HHS regulations implementing that open-ended mandate in 42 U.S.C. § 18041(c) declare that the agency will operate risk adjustment programs for "[a]ny State that does not elect to operate an Exchange, or that HHS has not approved to operate an Exchange," 45 C.F.R. § 153.310(a)(2); for "[a]ny State that elects to operate an Exchange but does not elect to administer risk adjustment," 45 C.F.R. § 153.310(a)(3); and for, "[b]eginning in 2015, any State that is approved to operate an Exchange and elects to operate risk adjustment but has not been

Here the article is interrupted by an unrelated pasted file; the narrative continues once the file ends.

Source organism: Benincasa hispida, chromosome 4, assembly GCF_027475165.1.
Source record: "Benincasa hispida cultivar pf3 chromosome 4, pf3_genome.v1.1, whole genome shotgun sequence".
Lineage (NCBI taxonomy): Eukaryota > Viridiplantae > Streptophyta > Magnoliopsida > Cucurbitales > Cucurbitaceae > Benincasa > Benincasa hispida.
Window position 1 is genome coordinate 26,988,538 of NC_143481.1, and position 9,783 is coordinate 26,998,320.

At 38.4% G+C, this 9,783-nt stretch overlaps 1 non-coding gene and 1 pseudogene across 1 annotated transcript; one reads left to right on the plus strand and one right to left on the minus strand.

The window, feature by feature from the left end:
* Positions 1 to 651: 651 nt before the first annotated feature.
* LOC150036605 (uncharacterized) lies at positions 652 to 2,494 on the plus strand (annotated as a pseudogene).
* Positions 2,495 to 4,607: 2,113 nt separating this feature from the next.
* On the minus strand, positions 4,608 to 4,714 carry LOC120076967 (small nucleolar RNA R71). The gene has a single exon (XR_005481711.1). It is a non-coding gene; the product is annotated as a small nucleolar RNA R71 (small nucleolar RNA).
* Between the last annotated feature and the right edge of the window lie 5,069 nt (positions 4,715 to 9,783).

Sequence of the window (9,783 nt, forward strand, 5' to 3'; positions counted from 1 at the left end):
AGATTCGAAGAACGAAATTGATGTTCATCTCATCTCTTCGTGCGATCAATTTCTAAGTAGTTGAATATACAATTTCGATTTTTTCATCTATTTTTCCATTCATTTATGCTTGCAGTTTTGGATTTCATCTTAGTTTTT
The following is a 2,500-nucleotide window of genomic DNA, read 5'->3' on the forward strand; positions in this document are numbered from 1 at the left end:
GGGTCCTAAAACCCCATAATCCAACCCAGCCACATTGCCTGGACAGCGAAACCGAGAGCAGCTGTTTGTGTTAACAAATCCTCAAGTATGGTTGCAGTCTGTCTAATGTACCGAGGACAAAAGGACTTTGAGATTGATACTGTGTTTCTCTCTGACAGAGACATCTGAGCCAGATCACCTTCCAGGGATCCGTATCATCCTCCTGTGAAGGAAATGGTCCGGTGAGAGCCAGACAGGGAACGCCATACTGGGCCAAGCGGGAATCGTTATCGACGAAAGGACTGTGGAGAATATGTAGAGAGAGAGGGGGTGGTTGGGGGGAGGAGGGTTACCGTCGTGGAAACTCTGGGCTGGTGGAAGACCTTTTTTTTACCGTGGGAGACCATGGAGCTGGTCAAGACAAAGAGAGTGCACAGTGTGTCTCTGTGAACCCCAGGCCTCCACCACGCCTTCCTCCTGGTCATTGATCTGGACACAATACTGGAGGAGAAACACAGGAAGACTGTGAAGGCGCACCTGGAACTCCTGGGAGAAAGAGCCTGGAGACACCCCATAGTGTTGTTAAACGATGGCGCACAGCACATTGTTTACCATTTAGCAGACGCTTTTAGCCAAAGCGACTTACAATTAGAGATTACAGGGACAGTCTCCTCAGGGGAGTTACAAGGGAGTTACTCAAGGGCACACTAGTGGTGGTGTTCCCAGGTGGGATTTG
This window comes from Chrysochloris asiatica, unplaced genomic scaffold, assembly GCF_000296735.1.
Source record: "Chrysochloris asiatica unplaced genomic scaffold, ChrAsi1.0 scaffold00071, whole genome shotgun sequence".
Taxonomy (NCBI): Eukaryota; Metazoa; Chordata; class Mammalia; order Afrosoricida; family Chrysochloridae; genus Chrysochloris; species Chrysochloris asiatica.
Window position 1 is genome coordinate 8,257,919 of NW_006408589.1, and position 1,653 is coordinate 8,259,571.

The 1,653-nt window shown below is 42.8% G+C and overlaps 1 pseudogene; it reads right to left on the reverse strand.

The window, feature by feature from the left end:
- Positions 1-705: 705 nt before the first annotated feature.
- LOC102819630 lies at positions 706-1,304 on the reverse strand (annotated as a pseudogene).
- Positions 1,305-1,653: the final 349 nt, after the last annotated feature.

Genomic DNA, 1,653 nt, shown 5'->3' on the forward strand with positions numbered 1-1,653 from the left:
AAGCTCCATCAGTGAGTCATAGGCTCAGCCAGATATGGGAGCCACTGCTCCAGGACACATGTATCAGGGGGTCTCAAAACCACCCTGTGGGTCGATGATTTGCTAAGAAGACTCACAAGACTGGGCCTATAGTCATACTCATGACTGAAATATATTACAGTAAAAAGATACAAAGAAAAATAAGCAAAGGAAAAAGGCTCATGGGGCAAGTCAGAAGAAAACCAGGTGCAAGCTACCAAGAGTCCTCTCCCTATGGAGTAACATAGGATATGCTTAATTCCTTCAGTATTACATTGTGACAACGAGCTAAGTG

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approved by HHS to operate risk adjustment," 45 C.F.R. § 153.310(a)(4). Only Massachusetts, however, elected to operate its own risk adjustment program, see HHS Notice of Benefit and Payment Parameters for 2016, 80 Fed. Reg. 10,750, 10,759 (dated February 27, 2015)(A.R.005691)("2016 Final Rule"), and that program did not last long, see HHS Notice of Benefit and Payment Parameters for 2017, 81 Fed. Reg. 12,204, 12,230 (dated March 8, 2016)(A.R.007774)("2017 Final Rule")("We are not recertifying the alternate State methodology for use in Massachusetts for 2017 risk adjustment. Massachusetts and HHS will begin the transition that...